Two hours after delivery she developed sudden onset of epigastralgia, vomiting and giddiness. Blood chemistry showed hypertransaminasemia, thrombocytopenia, microangiopathic hemolytic anemia, schistocytes, increased lactate dehydrogenase levels (2253 IU), and haptoglobin < 5.0 mg/dl (normal range 61 - 200); serum bilirubin was 2.2 mg/dl (normal range 0 - 1). Antithrombin III and fibrin/fibrinogen degradation products were 67% (normal range 79 - 121) and 22.0 µg/ml (normal range < 4.0), respectively. Glucose, creatinine, and serum electrolytes were normal. A diagnosis of postpartum HELLP syndrome was established. The patient was commenced on magnesium sulfate and nafamostat mesilate infusion, and intermittent infusion of hydralazine and human antithrombin III concentrates.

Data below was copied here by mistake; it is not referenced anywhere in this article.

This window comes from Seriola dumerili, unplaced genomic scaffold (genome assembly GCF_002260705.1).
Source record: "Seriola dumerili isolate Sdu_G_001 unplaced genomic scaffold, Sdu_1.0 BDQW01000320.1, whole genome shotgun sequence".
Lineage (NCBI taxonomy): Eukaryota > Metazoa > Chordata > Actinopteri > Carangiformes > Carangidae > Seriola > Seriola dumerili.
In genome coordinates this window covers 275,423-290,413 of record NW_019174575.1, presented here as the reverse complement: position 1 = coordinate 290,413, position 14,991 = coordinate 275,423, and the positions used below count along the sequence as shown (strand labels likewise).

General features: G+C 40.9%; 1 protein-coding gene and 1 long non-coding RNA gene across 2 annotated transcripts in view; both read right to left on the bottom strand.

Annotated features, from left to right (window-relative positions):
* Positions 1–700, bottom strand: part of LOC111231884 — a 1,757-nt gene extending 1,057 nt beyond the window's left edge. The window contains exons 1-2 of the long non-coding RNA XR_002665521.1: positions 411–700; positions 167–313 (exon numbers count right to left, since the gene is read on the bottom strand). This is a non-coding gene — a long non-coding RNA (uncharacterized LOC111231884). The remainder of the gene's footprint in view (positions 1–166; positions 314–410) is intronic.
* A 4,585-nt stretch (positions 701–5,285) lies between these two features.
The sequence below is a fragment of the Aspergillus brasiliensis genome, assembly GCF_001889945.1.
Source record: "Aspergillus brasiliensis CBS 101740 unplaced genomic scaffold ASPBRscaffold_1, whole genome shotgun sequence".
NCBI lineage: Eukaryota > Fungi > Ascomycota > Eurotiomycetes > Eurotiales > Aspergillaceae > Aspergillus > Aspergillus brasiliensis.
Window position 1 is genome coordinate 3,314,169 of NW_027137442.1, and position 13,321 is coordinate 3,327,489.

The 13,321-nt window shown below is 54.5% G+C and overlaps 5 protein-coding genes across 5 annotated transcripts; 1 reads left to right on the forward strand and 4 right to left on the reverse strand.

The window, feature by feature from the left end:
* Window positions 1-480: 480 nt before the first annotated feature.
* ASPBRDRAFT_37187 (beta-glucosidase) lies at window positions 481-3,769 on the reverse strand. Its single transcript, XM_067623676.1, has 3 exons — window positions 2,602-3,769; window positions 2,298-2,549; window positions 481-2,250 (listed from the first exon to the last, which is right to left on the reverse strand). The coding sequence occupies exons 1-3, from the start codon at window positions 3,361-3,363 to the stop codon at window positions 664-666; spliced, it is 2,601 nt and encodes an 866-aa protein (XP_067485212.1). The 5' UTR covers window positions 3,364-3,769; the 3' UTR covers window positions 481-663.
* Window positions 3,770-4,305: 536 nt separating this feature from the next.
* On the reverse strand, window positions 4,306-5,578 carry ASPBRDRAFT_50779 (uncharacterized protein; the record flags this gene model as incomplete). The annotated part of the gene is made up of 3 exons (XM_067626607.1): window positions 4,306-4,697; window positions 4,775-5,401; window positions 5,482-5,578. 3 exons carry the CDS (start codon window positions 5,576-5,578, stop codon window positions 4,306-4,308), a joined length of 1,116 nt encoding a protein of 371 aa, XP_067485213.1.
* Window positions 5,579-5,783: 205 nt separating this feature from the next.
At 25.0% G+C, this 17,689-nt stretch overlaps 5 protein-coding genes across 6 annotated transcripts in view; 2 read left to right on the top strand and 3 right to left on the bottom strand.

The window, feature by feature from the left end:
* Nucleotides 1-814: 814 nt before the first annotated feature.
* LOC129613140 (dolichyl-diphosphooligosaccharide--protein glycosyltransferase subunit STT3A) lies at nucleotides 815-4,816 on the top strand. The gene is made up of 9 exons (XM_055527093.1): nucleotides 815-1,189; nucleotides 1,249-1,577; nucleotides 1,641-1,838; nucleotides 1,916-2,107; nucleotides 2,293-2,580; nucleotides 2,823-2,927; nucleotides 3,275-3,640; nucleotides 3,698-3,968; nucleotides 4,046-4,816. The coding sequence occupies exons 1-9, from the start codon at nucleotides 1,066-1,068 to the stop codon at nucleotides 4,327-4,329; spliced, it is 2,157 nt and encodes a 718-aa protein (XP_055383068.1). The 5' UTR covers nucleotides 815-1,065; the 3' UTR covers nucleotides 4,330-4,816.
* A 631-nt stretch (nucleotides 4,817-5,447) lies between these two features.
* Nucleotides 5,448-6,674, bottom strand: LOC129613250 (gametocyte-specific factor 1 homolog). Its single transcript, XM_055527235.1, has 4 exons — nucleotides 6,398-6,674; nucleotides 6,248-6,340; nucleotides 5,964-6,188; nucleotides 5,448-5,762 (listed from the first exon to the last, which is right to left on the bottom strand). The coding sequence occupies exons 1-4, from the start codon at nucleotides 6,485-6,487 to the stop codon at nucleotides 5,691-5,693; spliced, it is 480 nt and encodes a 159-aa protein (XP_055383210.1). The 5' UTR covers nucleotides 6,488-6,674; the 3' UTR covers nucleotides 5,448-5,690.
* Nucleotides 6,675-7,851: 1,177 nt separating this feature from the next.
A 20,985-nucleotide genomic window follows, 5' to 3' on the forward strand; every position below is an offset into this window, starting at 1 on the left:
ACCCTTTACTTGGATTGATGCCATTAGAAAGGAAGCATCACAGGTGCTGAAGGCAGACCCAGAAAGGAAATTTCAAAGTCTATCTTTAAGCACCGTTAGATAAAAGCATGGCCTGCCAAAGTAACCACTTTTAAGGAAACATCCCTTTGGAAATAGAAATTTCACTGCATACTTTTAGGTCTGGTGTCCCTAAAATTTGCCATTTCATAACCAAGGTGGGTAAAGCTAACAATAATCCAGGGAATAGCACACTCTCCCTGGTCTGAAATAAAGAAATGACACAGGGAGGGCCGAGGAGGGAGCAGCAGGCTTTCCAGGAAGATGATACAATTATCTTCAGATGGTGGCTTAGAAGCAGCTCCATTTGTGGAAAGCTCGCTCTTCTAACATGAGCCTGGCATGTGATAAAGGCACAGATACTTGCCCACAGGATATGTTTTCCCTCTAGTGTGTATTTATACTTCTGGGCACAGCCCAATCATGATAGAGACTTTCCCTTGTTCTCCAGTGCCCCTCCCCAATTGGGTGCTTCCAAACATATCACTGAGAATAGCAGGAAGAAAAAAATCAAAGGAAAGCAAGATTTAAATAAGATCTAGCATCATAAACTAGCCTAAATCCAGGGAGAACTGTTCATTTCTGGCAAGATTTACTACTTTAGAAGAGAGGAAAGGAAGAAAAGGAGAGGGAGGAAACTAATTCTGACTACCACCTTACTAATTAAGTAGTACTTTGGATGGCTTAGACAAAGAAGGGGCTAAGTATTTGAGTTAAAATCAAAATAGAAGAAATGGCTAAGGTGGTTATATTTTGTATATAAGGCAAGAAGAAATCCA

Fifteen hours after delivery, the patient developed a generalized tonic-clonic seizure which was spontaneously controlled within 10 min without diazepam. No neurological focal deficit at that time of clinical assessment was found. A cranial computed tomography (CT) showed discreet hypodensity on the right and left frontal lobes (Figure 1). There was no evidence of intracranial hemorrhage, cerebral infarction, or cerebral venous sinus thrombosis. An urgent brain magnetic resonance imaging (MRI) showed high-intensity lesions in the superior frontal gyrus, the precentral gyrus and the cingulate gyrus (Figure 2). These images ruled out the possibility of cerebral venous sinus thrombosis and cortical blindness. Elevated blood pressure persisted, requiring intravenous infusion of nicardipine. An intravenous infusion of magnesium sulfate was also continued. At 48 hours, the intravenous infusion was suspended and oral treatment was initiated with amlodipine 5 mg/day and telmisartan 20 mg/day. The blood pressure had gradually improved and the MRI on postpartum day 12 showed that all lesions disappeared (Figure 3), and a diagnosis of PRES. The patient was discharged, using oral antihypertensives (calcium channel blocker).